Lorna
__________________
"We're all just passin through", Hank Jr.
Lornanaugle is offline   Reply With Quote
Old 04-10-2017, 06:15 PM   #18
Senior Member
 
Join Date: Dec 2012
Location: Edmonton, Alberta
Trailer: 1979 Boler B1700
Posts: 11,814
Quote:
Originally Posted by paulk View Post
If you get into an accident, and the propane tanks fly forwards severing the high pressure lines, and something else is on fire from the accident, would you want to have this going on inside your vehicle...
No, and I assume that neither would anyone else. That's why modern (as in made in this century) high pressure propane hoses (or "pigtails") use a connector on the tank end which incorporates an excess flow valve: if the hose is ripped apart, the momentary high flow rate of propane trips this valve nearly closed, so only a very small rate of flow continues.

This is the valve which Jim mentioned in post #2. It is also the source of annoyance when the tank valve is suddenly opened into an RV plumbing system which is not already up to operating pressure, because the momentary flow surge trips the excess flow valve.
Brian B-P is offline   Reply With Quote
Old 04-10-2017, 06:26 PM   #19
Senior Member
 
Join Date: Jul 2014
Location: Somewhere, Florida
Trailer: 1804 Schooner
Posts: 1,642
Quote:
Originally Posted by Lornanaugle View Post
The Escape manual states to turn off the propane tank when in motion. I am a scaredy cat when it comes to things like flames and propane so for me, it is an easy solution: Let the battery do the work. If we stop for long periods of time, then the propane goes on for that duration.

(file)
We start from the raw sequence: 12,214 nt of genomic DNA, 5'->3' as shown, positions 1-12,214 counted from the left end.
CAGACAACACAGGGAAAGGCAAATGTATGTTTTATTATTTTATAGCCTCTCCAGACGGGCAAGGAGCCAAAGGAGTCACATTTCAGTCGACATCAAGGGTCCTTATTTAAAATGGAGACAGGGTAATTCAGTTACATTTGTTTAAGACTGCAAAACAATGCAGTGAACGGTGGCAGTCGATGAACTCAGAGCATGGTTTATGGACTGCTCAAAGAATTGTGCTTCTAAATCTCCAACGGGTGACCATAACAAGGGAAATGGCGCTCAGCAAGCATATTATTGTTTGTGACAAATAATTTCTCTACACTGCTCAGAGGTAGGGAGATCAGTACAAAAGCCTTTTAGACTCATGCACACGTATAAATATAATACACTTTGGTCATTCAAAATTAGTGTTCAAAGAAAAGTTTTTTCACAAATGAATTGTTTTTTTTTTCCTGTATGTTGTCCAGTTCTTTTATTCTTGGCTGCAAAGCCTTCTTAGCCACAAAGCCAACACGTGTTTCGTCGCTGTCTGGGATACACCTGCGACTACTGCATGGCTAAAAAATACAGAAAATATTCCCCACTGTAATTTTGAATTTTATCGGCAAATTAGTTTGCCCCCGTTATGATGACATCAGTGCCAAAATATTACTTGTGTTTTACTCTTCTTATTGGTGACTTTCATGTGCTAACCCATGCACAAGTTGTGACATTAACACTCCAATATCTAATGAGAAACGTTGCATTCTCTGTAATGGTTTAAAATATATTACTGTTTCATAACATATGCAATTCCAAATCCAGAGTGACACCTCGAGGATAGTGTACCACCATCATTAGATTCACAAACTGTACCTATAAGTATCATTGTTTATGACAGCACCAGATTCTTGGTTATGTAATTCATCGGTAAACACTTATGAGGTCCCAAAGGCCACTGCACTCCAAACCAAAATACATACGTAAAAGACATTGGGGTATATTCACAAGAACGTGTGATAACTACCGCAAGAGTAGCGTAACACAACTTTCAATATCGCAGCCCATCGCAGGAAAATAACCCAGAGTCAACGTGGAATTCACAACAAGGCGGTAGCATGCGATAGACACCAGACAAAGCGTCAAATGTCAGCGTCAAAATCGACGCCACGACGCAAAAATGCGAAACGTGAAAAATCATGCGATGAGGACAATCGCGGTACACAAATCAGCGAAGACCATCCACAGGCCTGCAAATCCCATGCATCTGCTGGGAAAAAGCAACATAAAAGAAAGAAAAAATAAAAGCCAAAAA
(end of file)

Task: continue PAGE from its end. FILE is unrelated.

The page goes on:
Lorna
And when you buy coffee at McDonalds, the cup has a waning on the side which states that coffee, which is best brewed at temperatures slightly below boiling, is extremely hot. Millions of people consume hot coffee daily with no problem so you have to ask yourself, why does McDonalds include this warning. Of course, if you follow the news then you already know the answer, and it has something to do with what a certain profession does best, and that is inventing a problem which in reality is not a problem. So you have to ask yourself another question and that is why would ETI include a statement in the manual telling you to turn of the propane tank(s) when in motion. I wouldn't be surprised if Reace himself runs the refrigerator on propane when traveling. But let's get to a more important issue. How many here have been brazen enough to cut the little tag off your mattress or pillow that States "do not remove under penalty of law?
__________________
“Quoth the Raven, ‘Nevermore’......” E. A. Poe
C&G in FL is offline   Reply With Quote
Old 04-10-2017, 06:27 PM   #20
Senior Member
 
gbaglo's Avatar
 
Join Date: Oct 2008
Location: North Vancouver, British Columbia
Trailer: 2009 Escape 17B - "Toad". '08 Toyota RAV4 V6
Posts: 13,693
Few days ago, a woman sat in her car, in her driveway, with a child in the back seat, while her other daughter ran into the house to get something.
Tree fell on the car.
Luckily all three are fine, and nobody is suggesting that trees be cut down.
__________________

__________________
2009 Escape 17B "Toad"
2008 Toyota RAV4 V6 Sport
North Vancouver, British Columbia

What happens to the hole when the cheese is gone?
- Bertolt Brecht
gbaglo is online now   Reply With Quote
Reply

Thread Tools
Display Modes

Posting Rules
You may not post new threads
You may not post replies
You may not post attachments
You may not edit your posts

BB code is On
Smilies are On
[IMG] code is On
HTML code is Off
Trackbacks are Off
Pingbacks are Off
Refbacks are Off






» Featured Campgrounds

Reviews provided by

Disclaimer:

This website is not affiliated with or endorsed by Escape Trailer Industries or any of its affiliates. This is an independent, unofficial site.


All times are GMT -5. The time now is 02:39 PM.


Powered by vBulletin® Version 3.8.8 Beta 4
Copyright ©2000 - 2019, vBulletin Solutions, Inc.
Copyright 2012 Social Knowledge, LLC All Rights Reserved.
×